Difference between revisions of "HFS: IP masks"

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Computers in every network (e.g.,Internet, LAN,...) are identified by IP addresses (shortened to ''IP'').
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Computers in every network (for example, the Internet or a LAN) are identified by IP addresses (normally shortened to just ''IP'').
  
For some input in HFS (e.g. banning).you need to specify one or more IP
+
For some input in HFS (e.g. banning), you need to specify one or more IPs.
  
This article describes the syntax you can use to specify such IPs.
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The following describes the syntax you can use to specify such IPs.
  
 
== Single IP ==
 
== Single IP ==
Line 14: Line 14:
  
 
== IP ranges ==
 
== IP ranges ==
Ranges can be specified by putting a dash '''-''' between first and last IP
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Ranges can be specified by putting a dash '''-''' between first and last IP:
 
<pre>192.168.0.20-192.168.0.50</pre>
 
<pre>192.168.0.20-192.168.0.50</pre>
 
192.168.0.20 and 192.168.0.50 are included.
 
192.168.0.20 and 192.168.0.50 are included.
  
 
== Wildcards ==
 
== Wildcards ==
You can use wildcards as well (? for single character, * for any number of characters)
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You can also use wildcards (? for single character, * for any number of characters):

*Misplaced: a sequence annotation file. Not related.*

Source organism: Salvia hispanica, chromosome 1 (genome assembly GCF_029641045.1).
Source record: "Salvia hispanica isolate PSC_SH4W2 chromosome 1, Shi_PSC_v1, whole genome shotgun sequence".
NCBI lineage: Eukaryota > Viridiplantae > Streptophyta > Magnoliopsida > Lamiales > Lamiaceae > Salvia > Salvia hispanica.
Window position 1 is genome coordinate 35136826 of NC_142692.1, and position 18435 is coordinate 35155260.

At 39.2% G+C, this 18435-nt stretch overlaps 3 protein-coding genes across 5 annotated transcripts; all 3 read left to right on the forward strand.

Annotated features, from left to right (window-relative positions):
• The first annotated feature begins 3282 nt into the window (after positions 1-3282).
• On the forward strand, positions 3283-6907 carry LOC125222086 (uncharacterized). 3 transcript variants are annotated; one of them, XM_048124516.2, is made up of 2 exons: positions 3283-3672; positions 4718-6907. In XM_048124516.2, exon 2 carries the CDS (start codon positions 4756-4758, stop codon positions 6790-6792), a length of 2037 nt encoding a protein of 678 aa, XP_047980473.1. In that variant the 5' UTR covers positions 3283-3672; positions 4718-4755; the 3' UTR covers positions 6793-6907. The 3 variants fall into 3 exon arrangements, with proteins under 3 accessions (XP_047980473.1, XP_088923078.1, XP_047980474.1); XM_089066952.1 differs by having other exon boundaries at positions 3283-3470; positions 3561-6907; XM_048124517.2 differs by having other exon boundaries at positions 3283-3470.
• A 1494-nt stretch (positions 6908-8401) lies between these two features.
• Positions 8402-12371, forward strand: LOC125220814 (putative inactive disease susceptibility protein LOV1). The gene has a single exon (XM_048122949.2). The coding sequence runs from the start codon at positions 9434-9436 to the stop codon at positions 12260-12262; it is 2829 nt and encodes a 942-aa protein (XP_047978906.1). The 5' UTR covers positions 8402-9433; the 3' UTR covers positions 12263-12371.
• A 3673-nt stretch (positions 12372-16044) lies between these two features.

<pre>192.168.*.*
 
<pre>192.168.*.*
 
1?2.*.1.1</pre>
 
1?2.*.1.1</pre>
  
 
== Concatenation ==
 
== Concatenation ==
Using semicolon ''';''' you can specify more than one address
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Using a semicolon ''';''' you can specify more than one address:
 
<pre>192.2.3.4;192.5.6.7</pre>
 
<pre>192.2.3.4;192.5.6.7</pre>
  
 
== Combinations ==
 
== Combinations ==
You can combine any of the above methods in the same IP mask
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You can combine any of the above methods in the same IP mask:
 
<pre>\192.168.?.*;10.0.0.1-10.0.0.5</pre>
 
<pre>\192.168.?.*;10.0.0.1-10.0.0.5</pre>

Revision as of 17:05, 10 October 2006

Computers in every network (for example, the Internet or a LAN) are identified by IP addresses (normally shortened to just IP).

For some input in HFS (e.g. banning), you need to specify one or more IPs.

The following describes the syntax you can use to specify such IPs.

Single IP

Just type the IP you want:

192.168.0.20

All but one

To exclude an IP, put a backslash \ before it:

\192.168.0.20

IP ranges

Ranges can be specified by putting a dash - between first and last IP:

192.168.0.20-192.168.0.50

192.168.0.20 and 192.168.0.50 are included.

Wildcards

You can also use wildcards (? for single character, * for any number of characters):

192.168.*.*
1?2.*.1.1

Concatenation

Using a semicolon ; you can specify more than one address:

192.2.3.4;192.5.6.7

Combinations

You can combine any of the above methods in the same IP mask:

\192.168.?.*;10.0.0.1-10.0.0.5